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Impaired natural killer cell responses are associated with loss of the highly activated NKG2A+CD57+CD56dim subset in HIV-1 subtype D infection in Uganda

Objective: Of the predominant HIV-1 subtypes in Uganda, subtype D infection confers a worse prognosis. HIV-1 infection causes perturbations to natural killer (NK) cells, and yet these cells can exert immune pressure on the virus and influence clinical outcome. Here, we studied NK cell activation and... Full description

Journal Title: AIDS (London) 2014, Vol.28 (9), p.1273-1278
Main Author: NALUYIMA, Prossy
Other Authors: ELLER, Michael A , SANDBERG, Johan K , LAEYENDECKER, Oliver , QUINN, Thomas C , SERWADDA, David , SEWANKAMBO, Nelson K , GRAY, Ronald H , MICHAEL, Nelson L , WABWIRE-MANGEN, Fred , ROBB, Merlin L
Format: Electronic Article Electronic Article
Language: English
Subjects:
Publisher: Hagerstown, MD: Lippincott Williams & Wilkins
ID: ISSN: 0269-9370
Link: http://pascal-francis.inist.fr/vibad/index.php?action=getRecordDetail&idt=28603177
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recordid: cdi_pubmedcentral_primary_oai_pubmedcentral_nih_gov_4032214
title: Impaired natural killer cell responses are associated with loss of the highly activated NKG2A+CD57+CD56dim subset in HIV-1 subtype D infection in Uganda
format: Article
creator:
  • NALUYIMA, Prossy
  • ELLER, Michael A
  • SANDBERG, Johan K
  • LAEYENDECKER, Oliver
  • QUINN, Thomas C
  • SERWADDA, David
  • SEWANKAMBO, Nelson K
  • GRAY, Ronald H
  • MICHAEL, Nelson L
  • WABWIRE-MANGEN, Fred
  • ROBB, Merlin L
subjects:
  • AIDS
  • Basic Science
  • Biological and medical sciences
  • CD57
  • Concise Communication
  • HIV-1
  • Human immunodeficiency virus
  • Human immunodeficiency virus 1
  • Human viral diseases
  • immune activation
  • Immunodeficiencies
  • Immunodeficiencies. Immunoglobulinopathies
  • Immunopathology
  • Infectious diseases
  • Lentivirus
  • Medical sciences
  • natural killer cells
  • NKG2A
  • Retroviridae
  • subtype D
  • Viral diseases
  • Viral diseases of the lymphoid tissue and the blood. Aids
ispartof: AIDS (London), 2014, Vol.28 (9), p.1273-1278
description: Objective: Of the predominant HIV-1 subtypes in Uganda, subtype D infection confers a worse prognosis. HIV-1 infection causes perturbations to natural killer (NK) cells, and yet these cells can exert immune pressure on the virus and influence clinical outcome. Here, we studied NK cell activation and function in Ugandans with chronic untreated HIV-1 subtype D infection in comparison to uninfected community matched controls. Methods: Cryopreserved peripheral blood mononuclear cells (PBMCs) from 42 HIV-infected individuals and 28 HIV-negative controls were analysed using eight-colour flow cytometry. NK cell surface expression of CD16, CD56, CD57, HLA-DR and NKG2A were used to investigate activation, maturation and differentiation status. NK cell function was evaluated by measuring interferon-gamma (IFN gamma ) production in response to K562 cells, or interleukin (IL)-12 and IL-18. Results: CD56dim NK cells from HIV-infected individuals produced less IFN gamma in response to IL-12 and IL-18 than did CD56dim NK cells from uninfected controls. Infected individuals had lower levels of CD56 super(dim) NK cells coexpressing the differentiation markers NKG2A and CD57 than controls. In addition, their NKG2A+CD57+ CD56 super(dim) NK cells displayed elevated activation levels as assessed by HLA-DR expression. Cytokine-induced IFN gamma production correlated directly with coexpression of CD57 and NKG2A on CD56 super(dim) NK cells. Conclusion: HIV-1 subtype D infection is associated with impaired NK cell responsiveness to cytokines, decline of the NKG2A super(+) CD57 super(+) CD56dim NK cell subset, as well as elevated activation in this subset. These alterations within the NK cell compartment may contribute to immunopathogenesis of HIV-1 subtype D infection in Ugandans.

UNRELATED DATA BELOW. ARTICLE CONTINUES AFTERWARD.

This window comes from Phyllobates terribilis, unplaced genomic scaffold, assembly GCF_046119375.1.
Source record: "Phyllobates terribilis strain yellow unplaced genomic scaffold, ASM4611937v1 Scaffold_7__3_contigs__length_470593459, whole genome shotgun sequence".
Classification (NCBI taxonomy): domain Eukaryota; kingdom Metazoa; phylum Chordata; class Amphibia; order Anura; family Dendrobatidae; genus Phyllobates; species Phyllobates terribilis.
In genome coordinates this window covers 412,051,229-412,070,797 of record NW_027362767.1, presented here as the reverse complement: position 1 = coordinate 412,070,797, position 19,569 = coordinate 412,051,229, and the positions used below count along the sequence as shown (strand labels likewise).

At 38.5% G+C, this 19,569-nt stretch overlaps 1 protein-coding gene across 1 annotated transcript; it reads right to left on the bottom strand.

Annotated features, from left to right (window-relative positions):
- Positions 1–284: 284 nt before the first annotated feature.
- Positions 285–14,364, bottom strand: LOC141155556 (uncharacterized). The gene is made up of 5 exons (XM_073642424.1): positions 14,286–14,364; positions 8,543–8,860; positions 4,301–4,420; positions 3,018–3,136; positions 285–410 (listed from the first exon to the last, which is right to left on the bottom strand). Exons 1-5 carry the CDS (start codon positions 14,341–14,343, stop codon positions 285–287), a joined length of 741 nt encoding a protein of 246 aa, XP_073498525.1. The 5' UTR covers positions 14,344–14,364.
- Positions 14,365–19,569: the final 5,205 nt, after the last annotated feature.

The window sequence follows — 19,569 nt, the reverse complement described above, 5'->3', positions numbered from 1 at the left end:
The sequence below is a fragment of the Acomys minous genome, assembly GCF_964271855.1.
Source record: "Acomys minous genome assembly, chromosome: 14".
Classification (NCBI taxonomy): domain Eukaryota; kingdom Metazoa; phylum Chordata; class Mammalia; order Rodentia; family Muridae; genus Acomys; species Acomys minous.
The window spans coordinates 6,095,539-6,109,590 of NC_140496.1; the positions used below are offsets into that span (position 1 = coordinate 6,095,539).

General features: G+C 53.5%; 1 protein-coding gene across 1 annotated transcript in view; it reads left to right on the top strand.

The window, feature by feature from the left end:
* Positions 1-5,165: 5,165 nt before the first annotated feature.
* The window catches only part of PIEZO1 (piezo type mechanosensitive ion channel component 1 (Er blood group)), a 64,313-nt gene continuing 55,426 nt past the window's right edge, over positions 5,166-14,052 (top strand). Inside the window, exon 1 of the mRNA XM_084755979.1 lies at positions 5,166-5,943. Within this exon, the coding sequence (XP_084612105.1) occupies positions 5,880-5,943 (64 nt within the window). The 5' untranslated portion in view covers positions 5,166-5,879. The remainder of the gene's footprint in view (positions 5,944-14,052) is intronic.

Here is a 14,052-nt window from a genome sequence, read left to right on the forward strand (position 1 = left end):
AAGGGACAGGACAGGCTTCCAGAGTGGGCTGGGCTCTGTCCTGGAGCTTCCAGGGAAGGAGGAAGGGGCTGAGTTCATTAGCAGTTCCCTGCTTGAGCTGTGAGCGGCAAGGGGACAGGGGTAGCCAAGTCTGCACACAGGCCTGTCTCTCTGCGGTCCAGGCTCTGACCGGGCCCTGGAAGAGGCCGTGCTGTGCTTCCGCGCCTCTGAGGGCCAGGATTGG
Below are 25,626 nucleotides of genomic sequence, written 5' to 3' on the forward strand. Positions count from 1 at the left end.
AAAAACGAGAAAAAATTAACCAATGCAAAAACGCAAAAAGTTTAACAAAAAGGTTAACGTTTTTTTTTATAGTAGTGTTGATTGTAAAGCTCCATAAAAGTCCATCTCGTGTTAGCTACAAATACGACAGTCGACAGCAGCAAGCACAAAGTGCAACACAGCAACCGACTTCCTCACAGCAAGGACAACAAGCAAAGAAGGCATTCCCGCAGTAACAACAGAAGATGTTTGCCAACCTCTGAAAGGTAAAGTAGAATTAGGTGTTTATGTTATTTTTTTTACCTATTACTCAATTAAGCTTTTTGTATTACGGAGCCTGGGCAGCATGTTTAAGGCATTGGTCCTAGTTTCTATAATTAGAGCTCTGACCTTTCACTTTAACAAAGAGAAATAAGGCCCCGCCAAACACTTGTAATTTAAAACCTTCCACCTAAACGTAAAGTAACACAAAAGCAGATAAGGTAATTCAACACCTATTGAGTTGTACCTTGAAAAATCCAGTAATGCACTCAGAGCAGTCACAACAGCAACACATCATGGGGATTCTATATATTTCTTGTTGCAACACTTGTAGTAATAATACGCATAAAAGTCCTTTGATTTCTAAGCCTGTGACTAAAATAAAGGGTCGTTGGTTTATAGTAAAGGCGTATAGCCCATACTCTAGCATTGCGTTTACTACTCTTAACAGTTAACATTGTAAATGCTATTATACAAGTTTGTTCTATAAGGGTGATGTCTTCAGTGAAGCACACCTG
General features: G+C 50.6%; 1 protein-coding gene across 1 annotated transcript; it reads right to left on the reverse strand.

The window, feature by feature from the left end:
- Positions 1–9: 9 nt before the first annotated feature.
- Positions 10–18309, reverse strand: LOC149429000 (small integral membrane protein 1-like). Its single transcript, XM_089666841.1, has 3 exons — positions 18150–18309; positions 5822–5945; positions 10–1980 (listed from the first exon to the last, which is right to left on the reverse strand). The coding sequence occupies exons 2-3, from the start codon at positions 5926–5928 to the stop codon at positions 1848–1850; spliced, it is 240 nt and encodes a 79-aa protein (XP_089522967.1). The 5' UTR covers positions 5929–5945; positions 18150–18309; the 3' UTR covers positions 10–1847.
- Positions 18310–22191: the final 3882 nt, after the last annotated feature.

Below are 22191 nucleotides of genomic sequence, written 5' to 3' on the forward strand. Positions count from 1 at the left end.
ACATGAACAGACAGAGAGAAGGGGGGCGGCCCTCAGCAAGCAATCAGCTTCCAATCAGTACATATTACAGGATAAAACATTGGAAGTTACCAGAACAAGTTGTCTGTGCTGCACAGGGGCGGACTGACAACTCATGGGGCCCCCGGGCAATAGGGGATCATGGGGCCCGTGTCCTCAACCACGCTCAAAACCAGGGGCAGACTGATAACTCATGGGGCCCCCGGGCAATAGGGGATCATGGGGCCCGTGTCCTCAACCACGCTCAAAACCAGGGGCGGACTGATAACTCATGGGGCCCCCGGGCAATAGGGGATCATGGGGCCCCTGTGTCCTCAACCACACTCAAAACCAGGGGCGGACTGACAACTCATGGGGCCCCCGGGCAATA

language: eng
source:
identifier: ISSN: 0269-9370
fulltext: no_fulltext
issn:
  • 0269-9370
  • 1473-5571
url: Link


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titleImpaired natural killer cell responses are associated with loss of the highly activated NKG2A+CD57+CD56dim subset in HIV-1 subtype D infection in Uganda
creatorNALUYIMA, Prossy ; ELLER, Michael A ; SANDBERG, Johan K ; LAEYENDECKER, Oliver ; QUINN, Thomas C ; SERWADDA, David ; SEWANKAMBO, Nelson K ; GRAY, Ronald H ; MICHAEL, Nelson L ; WABWIRE-MANGEN, Fred ; ROBB, Merlin L
creatorcontribNALUYIMA, Prossy ; ELLER, Michael A ; SANDBERG, Johan K ; LAEYENDECKER, Oliver ; QUINN, Thomas C ; SERWADDA, David ; SEWANKAMBO, Nelson K ; GRAY, Ronald H ; MICHAEL, Nelson L ; WABWIRE-MANGEN, Fred ; ROBB, Merlin L
descriptionObjective: Of the predominant HIV-1 subtypes in Uganda, subtype D infection confers a worse prognosis. HIV-1 infection causes perturbations to natural killer (NK) cells, and yet these cells can exert immune pressure on the virus and influence clinical outcome. Here, we studied NK cell activation and function in Ugandans with chronic untreated HIV-1 subtype D infection in comparison to uninfected community matched controls. Methods: Cryopreserved peripheral blood mononuclear cells (PBMCs) from 42 HIV-infected individuals and 28 HIV-negative controls were analysed using eight-colour flow cytometry. NK cell surface expression of CD16, CD56, CD57, HLA-DR and NKG2A were used to investigate activation, maturation and differentiation status. NK cell function was evaluated by measuring interferon-gamma (IFN gamma ) production in response to K562 cells, or interleukin (IL)-12 and IL-18. Results: CD56dim NK cells from HIV-infected individuals produced less IFN gamma in response to IL-12 and IL-18 than did CD56dim NK cells from uninfected controls. Infected individuals had lower levels of CD56 super(dim) NK cells coexpressing the differentiation markers NKG2A and CD57 than controls. In addition, their NKG2A+CD57+ CD56 super(dim) NK cells displayed elevated activation levels as assessed by HLA-DR expression. Cytokine-induced IFN gamma production correlated directly with coexpression of CD57 and NKG2A on CD56 super(dim) NK cells. Conclusion: HIV-1 subtype D infection is associated with impaired NK cell responsiveness to cytokines, decline of the NKG2A super(+) CD57 super(+) CD56dim NK cell subset, as well as elevated activation in this subset. These alterations within the NK cell compartment may contribute to immunopathogenesis of HIV-1 subtype D infection in Ugandans.